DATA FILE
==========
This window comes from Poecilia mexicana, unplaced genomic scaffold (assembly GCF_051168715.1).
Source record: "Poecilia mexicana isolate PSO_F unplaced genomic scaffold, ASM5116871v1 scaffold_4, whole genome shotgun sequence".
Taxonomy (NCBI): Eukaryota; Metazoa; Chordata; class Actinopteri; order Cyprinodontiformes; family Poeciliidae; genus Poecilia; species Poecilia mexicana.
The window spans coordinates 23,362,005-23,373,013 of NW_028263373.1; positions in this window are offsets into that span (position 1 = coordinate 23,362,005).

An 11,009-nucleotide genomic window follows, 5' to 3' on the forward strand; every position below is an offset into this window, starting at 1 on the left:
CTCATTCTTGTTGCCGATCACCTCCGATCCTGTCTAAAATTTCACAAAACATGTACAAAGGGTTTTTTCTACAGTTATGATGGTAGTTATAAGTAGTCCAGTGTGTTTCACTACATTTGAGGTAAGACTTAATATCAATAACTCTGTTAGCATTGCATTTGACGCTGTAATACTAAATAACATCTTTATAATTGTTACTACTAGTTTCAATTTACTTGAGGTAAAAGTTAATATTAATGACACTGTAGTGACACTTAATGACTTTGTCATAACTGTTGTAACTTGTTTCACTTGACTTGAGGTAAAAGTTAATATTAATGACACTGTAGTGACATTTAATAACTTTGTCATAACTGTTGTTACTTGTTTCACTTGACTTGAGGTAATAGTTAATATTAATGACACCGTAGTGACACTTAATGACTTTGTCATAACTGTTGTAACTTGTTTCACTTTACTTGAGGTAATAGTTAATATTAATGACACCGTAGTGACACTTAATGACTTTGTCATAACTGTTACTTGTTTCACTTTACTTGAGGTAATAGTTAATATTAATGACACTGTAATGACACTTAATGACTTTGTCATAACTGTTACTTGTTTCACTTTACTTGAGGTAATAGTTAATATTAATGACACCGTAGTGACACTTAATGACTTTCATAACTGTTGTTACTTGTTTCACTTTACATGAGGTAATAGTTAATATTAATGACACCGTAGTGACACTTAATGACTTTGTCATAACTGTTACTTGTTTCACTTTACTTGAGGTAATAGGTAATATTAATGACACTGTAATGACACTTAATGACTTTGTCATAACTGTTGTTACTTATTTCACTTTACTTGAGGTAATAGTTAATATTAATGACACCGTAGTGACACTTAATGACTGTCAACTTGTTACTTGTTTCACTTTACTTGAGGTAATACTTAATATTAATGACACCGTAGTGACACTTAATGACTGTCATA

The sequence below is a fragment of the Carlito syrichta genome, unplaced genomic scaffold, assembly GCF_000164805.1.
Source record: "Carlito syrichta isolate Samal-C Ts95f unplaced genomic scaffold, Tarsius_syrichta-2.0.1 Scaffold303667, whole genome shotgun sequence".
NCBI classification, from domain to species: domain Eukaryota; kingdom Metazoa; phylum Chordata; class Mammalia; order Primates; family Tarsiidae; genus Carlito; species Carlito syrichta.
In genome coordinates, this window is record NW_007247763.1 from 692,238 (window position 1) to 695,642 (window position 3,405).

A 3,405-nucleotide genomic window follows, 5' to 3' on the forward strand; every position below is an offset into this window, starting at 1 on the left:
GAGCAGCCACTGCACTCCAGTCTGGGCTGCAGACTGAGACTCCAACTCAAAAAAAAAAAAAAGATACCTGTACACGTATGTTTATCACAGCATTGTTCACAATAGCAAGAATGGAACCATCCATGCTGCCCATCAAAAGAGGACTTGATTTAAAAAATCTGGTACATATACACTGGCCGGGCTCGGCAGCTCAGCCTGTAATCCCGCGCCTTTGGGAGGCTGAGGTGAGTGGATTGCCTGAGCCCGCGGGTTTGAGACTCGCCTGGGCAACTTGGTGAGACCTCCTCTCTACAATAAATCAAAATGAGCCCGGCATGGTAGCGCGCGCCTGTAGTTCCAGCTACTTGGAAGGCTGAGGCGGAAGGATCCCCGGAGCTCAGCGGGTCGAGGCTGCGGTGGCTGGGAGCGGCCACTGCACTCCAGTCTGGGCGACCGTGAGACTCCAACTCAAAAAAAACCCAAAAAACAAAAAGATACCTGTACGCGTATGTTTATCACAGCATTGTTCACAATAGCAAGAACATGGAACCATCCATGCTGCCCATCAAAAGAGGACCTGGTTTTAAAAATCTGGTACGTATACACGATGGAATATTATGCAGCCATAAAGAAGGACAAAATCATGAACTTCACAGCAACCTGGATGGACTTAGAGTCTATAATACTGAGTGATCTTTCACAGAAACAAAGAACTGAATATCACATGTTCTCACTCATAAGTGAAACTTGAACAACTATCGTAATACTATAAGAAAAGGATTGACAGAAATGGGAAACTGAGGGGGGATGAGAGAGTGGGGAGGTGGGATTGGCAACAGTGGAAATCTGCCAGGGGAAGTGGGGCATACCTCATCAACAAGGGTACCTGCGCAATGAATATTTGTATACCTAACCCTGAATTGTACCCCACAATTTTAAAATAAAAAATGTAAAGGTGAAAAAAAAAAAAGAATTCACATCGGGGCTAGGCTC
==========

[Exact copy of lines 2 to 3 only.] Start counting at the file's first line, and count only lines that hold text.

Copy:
Source record: "Poecilia mexicana isolate PSO_F unplaced genomic scaffold, ASM5116871v1 scaffold_4, whole genome shotgun sequence".
Taxonomy (NCBI): Eukaryota; Metazoa; Chordata; class Actinopteri; order Cyprinodontiformes; family Poeciliidae; genus Poecilia; species Poecilia mexicana.